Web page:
It has long been speculated that second-order effects should prove an effective measure of a
material’s fatigue and damage state. One such second-order effect is the acousto-elastic
effect. In a series of experiments on the nickel-based superalloy waspaloy, the change in
the acousto-elastic coefficient of Rayleigh waves was monitored as the material was fatigued.
Our results demonstrate the possibility of using this variation as a mean of measuring fatigue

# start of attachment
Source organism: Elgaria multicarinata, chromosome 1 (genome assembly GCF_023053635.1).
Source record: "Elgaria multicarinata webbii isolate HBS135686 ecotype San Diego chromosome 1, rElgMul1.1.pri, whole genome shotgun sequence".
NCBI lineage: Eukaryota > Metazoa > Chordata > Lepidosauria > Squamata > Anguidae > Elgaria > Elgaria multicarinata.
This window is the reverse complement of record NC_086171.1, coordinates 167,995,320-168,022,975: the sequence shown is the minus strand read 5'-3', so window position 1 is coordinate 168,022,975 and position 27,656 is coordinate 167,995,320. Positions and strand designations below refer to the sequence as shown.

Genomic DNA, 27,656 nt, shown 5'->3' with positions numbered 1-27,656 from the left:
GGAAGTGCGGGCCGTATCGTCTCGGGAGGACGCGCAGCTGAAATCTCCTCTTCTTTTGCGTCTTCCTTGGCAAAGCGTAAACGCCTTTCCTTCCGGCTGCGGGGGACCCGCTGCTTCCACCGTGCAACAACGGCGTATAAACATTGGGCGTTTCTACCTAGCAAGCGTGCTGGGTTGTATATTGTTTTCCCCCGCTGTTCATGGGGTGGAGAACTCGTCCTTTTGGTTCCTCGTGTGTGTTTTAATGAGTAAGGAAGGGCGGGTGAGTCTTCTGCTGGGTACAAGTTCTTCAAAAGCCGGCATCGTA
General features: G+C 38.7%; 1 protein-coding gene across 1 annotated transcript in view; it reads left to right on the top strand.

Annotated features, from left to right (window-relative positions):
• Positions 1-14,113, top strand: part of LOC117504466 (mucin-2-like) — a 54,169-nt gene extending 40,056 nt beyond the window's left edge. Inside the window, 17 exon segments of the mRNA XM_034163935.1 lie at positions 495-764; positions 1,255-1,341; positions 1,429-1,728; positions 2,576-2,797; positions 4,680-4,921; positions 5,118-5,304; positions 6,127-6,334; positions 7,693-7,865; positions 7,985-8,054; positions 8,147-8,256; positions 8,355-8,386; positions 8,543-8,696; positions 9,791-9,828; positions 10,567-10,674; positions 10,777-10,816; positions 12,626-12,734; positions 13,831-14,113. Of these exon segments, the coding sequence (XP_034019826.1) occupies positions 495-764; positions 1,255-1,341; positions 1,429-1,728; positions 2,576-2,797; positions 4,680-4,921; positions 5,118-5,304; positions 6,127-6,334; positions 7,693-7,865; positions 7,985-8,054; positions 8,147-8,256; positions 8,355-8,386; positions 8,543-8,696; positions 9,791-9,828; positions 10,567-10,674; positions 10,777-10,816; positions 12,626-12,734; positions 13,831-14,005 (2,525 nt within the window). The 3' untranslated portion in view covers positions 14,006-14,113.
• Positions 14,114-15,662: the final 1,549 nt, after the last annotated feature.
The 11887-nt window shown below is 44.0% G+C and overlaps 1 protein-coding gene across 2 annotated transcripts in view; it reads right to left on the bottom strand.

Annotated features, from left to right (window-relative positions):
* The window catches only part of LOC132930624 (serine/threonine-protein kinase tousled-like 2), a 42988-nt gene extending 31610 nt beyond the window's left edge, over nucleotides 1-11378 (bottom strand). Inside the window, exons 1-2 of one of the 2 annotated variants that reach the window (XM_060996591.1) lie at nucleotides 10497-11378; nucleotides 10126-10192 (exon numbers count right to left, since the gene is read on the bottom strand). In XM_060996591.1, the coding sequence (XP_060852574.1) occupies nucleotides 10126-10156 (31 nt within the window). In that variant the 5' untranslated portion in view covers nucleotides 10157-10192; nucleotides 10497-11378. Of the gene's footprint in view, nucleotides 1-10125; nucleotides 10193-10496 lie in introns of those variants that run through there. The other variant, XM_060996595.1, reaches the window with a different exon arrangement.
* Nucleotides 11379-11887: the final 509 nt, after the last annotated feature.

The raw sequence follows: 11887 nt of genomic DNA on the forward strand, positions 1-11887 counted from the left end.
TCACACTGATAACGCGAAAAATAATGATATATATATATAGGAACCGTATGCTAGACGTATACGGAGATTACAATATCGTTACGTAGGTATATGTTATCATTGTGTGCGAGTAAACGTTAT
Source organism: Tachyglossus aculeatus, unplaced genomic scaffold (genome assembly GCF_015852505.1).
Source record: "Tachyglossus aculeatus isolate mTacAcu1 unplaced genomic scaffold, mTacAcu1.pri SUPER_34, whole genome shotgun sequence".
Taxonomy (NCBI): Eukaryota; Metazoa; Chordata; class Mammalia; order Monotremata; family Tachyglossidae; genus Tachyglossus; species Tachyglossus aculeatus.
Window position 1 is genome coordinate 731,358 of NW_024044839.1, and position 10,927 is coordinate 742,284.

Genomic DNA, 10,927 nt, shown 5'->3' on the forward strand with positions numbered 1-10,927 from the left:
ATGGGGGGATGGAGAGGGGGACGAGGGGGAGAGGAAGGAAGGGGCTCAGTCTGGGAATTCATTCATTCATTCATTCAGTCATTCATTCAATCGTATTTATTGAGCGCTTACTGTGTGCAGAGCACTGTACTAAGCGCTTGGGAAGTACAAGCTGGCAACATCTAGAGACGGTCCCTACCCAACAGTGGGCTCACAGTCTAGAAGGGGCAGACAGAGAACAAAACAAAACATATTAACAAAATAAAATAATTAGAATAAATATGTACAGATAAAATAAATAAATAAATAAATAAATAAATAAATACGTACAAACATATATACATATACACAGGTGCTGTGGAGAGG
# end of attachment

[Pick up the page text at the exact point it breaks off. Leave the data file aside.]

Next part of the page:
in waspaloy. They also show that waspaloy demonstrates a significantly different acoustoelastic
behavior than that expected from a metal. This fact enhances the sensitivity of the
technique in this material. It is interpreted as being due to load transfer between the two
major phases found in waspaloy, the matrix phase (c) and the strengthening phase (c0).
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